It is on us, the visible generation to act now. In a way, it could hardly be a more important time to be alive.
We design infrastructure and buildings to a standard that has the effect of shifting the costs and impacts of extreme events to the victims and survivors.
We do this unconsciously because we have been trained to think that the only way to be resilient is to resist events of a certain size. Resistance is not sufficient. According to the New York Times, California’s earthquake codes require that high-rise buildings be built to resist strong shaking so that 90 percent of the buildings will avoid collapse. “Ten percent of buildings will collapse,” said Lucy Jones, the former leader of natural hazards research at the United States Geological Survey who is leading a campaign to make building codes in California stronger. “I don’t understand why that’s acceptable.”
Faulty thinking that resistance is the only way to be resilient applies equally to storms, winds, floods, and landslides. We plan to resist events of a certain size based on the climate of the past and then presume it is up to God, FEMA, and local disaster planners to pick up the pieces.
Why is it acceptable that we externalize the cost of recovery to the victims and survivors of extreme events when they are the least prepared to deal with the impacts to their homes, the businesses, their communities?
I have to say that my podcast with Lars Watson has been sticking with me.
In the interview we hear him recounting his description of how the survivors feel after the hurricanes that besieged Puerto Rico. “Feeling the loss and feeling the pain. Sense of desperation. The hunger because they didn’t have food. It was by far the most difficult deployment and I was ready to come home.”
The trauma of the hurricanes, the destruction of jobs, of school, of comfort and everyday necessities is deep and profound. I doubt very few Puerto Ricans who were there during Hurricanes Irma and Maria wouldn’t divide their lives into two chapters – Before the Hurricanes and After the Hurricanes.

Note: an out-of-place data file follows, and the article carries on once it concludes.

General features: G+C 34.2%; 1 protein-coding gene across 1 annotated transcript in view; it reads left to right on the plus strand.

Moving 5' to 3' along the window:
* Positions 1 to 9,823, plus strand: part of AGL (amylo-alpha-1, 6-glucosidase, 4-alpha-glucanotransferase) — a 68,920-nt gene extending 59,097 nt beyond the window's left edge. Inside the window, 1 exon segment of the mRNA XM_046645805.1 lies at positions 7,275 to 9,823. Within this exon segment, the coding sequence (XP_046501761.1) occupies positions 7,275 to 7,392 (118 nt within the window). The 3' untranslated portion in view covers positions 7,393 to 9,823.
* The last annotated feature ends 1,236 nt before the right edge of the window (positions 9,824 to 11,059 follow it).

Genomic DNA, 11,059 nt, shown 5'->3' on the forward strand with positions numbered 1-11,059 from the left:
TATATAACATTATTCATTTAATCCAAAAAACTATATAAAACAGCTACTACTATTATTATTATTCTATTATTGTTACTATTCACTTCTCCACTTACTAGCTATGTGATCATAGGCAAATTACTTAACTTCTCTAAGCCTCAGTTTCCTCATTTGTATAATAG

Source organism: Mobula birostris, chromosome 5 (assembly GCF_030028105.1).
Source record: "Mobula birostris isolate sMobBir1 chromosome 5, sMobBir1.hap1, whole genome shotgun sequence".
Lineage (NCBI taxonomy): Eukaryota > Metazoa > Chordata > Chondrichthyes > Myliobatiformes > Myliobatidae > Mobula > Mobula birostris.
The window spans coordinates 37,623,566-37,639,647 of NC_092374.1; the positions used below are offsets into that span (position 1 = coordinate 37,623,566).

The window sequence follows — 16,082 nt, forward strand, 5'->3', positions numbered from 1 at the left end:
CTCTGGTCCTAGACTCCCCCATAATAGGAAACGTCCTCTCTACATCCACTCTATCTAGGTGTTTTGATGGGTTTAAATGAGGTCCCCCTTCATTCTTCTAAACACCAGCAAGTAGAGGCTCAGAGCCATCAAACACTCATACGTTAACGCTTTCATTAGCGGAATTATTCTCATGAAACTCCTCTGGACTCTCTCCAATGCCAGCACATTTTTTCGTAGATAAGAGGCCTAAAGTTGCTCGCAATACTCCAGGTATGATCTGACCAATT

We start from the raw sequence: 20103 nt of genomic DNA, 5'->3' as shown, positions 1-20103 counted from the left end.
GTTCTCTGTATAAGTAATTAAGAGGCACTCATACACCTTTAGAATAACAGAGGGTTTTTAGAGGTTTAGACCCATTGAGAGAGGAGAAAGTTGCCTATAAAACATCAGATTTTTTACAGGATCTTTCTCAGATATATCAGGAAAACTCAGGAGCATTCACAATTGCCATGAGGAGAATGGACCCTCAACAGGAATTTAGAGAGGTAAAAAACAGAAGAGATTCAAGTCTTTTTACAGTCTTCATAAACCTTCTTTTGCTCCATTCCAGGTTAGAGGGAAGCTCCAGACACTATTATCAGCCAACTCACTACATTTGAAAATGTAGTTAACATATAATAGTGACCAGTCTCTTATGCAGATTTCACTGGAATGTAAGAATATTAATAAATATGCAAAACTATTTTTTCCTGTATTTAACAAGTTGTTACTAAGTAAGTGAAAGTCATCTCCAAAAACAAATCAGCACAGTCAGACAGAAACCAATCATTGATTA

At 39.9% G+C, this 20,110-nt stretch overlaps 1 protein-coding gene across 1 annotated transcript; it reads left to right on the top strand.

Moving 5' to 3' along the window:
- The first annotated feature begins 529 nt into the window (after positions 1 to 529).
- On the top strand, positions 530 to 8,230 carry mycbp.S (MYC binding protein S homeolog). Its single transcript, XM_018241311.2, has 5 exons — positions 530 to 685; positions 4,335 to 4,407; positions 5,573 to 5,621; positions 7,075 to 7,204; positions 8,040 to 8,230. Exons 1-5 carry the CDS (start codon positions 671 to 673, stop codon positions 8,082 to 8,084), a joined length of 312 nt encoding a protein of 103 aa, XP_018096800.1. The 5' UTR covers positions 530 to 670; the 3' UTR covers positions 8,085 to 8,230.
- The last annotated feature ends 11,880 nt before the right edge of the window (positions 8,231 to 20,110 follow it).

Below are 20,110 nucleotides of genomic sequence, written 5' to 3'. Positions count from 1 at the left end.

Yet, this sense of loss, pain, desperation and hunger is going on all around me every day in my city that has yet to experience its disaster. There is a Hurricane with No Name that has created a vast community of traumatized individuals and communities with whom I share this world. It is a panorama of continuing struggle and suffering.
Today I passed a person, presumably mentally ill, who was weeping. Her head covered with a hooded coat, she hunched over in the middle of the sidewalk weeping to herself. Her pain is real. Her sense of loss seems profound.
Homelessness. Mental illness. Physical illness. Repeated trauma from abuse or discrimination or job loss or brutality. These all afflict the human condition.
The goal of resilience, to provide accelerated recovery, to ease the impact of ferocious events, to moderate the dislocation – all of these goals – apply equally to humanity in pain, to people left out, to people that try to escape the brutality of war, the cycles of abuse, the collapse of economies and ecosystems and the resulting traumas that afflict physical, mental and community health.
It can be overwhelming to open oneself to all that suffering. To hear the Buddha’s insight that all life is suffering is to recognize that our world falls far below the stories we tell ourselves about ourselves. Humans can be beastly. We make selfish sound innocent, when it can be anything but.
Yet it doesn’t signal the end of hope: to walk around, to see the world as it is, to recognize that not only is humanity suffering, but all of nature itself is in decline because of our lack of self-awareness. We have an opportunity to stand for something that can ease the pain, that makes the reduction of suffering a priority, that advocates for compassion.
Advocating for resilience is part of my pathway forward. A resilient world isn’t the end of all pain and suffering, but it is a step to soften the blows and accelerate our capacity to recover, to reorganize, and to start fresh with our humanity intact.
Mediator and peace-maker Lars Watson just returned from two months in Puerto Rico where he works with disaster response and recovery teams. Lars’ story is a thoughtful discussion on what it means to serve a community in distress and how we can often make our own choices about what the next chapter will be in our lives.